Corporate refocusing in the UK : an empirical investigation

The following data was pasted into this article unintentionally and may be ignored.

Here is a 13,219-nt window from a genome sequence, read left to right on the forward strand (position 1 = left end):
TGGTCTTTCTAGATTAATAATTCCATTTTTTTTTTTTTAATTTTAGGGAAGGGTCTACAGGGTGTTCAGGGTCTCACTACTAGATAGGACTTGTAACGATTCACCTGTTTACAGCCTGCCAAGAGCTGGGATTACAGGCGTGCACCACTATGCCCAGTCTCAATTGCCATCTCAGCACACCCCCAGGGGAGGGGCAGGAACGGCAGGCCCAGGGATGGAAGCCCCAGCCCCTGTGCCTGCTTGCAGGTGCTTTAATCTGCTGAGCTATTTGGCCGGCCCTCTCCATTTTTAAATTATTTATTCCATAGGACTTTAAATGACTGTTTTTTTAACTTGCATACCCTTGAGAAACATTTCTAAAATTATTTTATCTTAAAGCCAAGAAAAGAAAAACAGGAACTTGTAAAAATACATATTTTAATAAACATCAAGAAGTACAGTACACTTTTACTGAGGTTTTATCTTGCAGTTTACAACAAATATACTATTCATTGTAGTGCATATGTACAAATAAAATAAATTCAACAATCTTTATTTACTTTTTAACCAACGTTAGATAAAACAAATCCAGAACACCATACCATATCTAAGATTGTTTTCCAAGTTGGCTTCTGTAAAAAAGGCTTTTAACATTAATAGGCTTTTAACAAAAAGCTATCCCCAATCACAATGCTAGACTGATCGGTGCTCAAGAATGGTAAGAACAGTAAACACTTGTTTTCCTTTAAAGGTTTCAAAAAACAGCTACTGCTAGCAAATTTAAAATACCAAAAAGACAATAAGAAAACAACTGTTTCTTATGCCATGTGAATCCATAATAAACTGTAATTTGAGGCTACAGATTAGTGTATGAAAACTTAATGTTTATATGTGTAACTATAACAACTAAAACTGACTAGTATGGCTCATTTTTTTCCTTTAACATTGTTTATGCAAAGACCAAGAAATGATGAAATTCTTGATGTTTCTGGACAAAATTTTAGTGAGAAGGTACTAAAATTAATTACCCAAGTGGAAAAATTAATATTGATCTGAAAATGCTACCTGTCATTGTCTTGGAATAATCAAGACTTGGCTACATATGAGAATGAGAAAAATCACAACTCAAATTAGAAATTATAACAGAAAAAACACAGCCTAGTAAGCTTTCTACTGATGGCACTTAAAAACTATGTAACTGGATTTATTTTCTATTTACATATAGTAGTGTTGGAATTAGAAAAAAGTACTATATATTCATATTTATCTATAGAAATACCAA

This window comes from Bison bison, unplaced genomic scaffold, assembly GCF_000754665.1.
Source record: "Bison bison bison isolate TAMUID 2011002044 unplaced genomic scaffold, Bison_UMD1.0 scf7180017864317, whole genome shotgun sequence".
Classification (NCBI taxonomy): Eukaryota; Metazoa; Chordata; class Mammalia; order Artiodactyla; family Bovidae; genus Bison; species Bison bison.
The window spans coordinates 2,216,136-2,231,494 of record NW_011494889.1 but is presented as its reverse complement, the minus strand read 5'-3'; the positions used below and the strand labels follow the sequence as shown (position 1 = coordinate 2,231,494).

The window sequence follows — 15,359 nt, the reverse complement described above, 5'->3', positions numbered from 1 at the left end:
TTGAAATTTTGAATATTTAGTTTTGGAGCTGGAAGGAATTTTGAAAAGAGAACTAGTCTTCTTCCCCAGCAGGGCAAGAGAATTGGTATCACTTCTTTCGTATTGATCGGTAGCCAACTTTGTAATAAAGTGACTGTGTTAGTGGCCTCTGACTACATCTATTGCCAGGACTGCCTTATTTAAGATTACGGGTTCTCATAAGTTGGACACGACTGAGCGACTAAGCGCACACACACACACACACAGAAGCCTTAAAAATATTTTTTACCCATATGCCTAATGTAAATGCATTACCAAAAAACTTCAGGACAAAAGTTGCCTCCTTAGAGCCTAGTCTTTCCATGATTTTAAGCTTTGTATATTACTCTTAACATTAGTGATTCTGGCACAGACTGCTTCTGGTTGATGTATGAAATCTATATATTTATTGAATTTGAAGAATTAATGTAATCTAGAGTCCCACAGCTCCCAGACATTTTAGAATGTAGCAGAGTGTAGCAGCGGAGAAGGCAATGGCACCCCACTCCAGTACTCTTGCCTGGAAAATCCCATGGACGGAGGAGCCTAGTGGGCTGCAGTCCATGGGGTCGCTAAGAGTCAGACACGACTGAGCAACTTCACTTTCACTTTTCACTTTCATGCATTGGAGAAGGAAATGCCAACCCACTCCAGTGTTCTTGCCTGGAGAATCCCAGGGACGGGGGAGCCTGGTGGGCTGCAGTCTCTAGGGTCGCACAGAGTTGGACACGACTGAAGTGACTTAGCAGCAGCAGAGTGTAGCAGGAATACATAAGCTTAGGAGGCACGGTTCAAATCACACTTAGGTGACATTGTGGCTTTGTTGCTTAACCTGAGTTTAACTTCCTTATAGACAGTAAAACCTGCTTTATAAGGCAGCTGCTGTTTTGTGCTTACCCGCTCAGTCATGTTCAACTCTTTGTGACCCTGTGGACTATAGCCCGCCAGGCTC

It has been widely suggested that since the early 1980s the trend towards ever greater corporate diversification has been reversed in many mature economies; with many diversified firms narrowing the scope of their activities by refocusing on what are perceived to be core businesses primarily, though not exclusively, through major divestments. Whilst recent research, largely in the US context, has started to take place on corporate refocusing there is a paucity of evidence on refocusing in the UK. The aim of this thesis is to address this shortcoming and to examine corporate refocusing activity in the UK. This study uses a specially constructed data set compiled from primary and secondary sources, covering 158 publicly quoted companies over the period 1985 to 1993. The thesis initially examines the extent and nature of refocusing activity in the UK. It is found that refocusing activity is undertaken by a substantial majority of the sample firms. Firms refocused primarily by divesting unrelated businesses and acquiring related activities. The thesis proceeds to examine the characteristics of refocusing firms using cross-sectional OLS and logit techniques. It is found that refocusing firms are characterised by high levels of diversification, low levels of management ownership and to a limited extent by an attractive core business on which to refocus. The thesis next examines the determinants of firms' divestment behaviour using both crosssectional and panel data proportions and count data (Poisson and Negative Binomial regressions) techniques. The results indicate that divestment is a purposeful response to financial, strategic, corporate governance and - to a limited extent - market structure characteristics. In the final part of the thesis, we examine the impact of divestment on firm performance by adopting a dynamic profitability equation augmented with divestment variables. The results suggest that divestment has a positive impact on the profitability of divesting firms. The performance effect is greater for firms operating weak governance mechanisms. It is concluded that corporate refocusing is an important phenomenon in the UK and is not merely an invention of the business press. The determinants of divestment indicate that divestment is not simply a reflection of managerial idiosyncrasies or mean reversion behaviour in the activities undertaken, but a purposeful response to a change in the equilibrium level of diversification. The adoption of a refocusing strategy appears to improve the overall performance of divesting firms.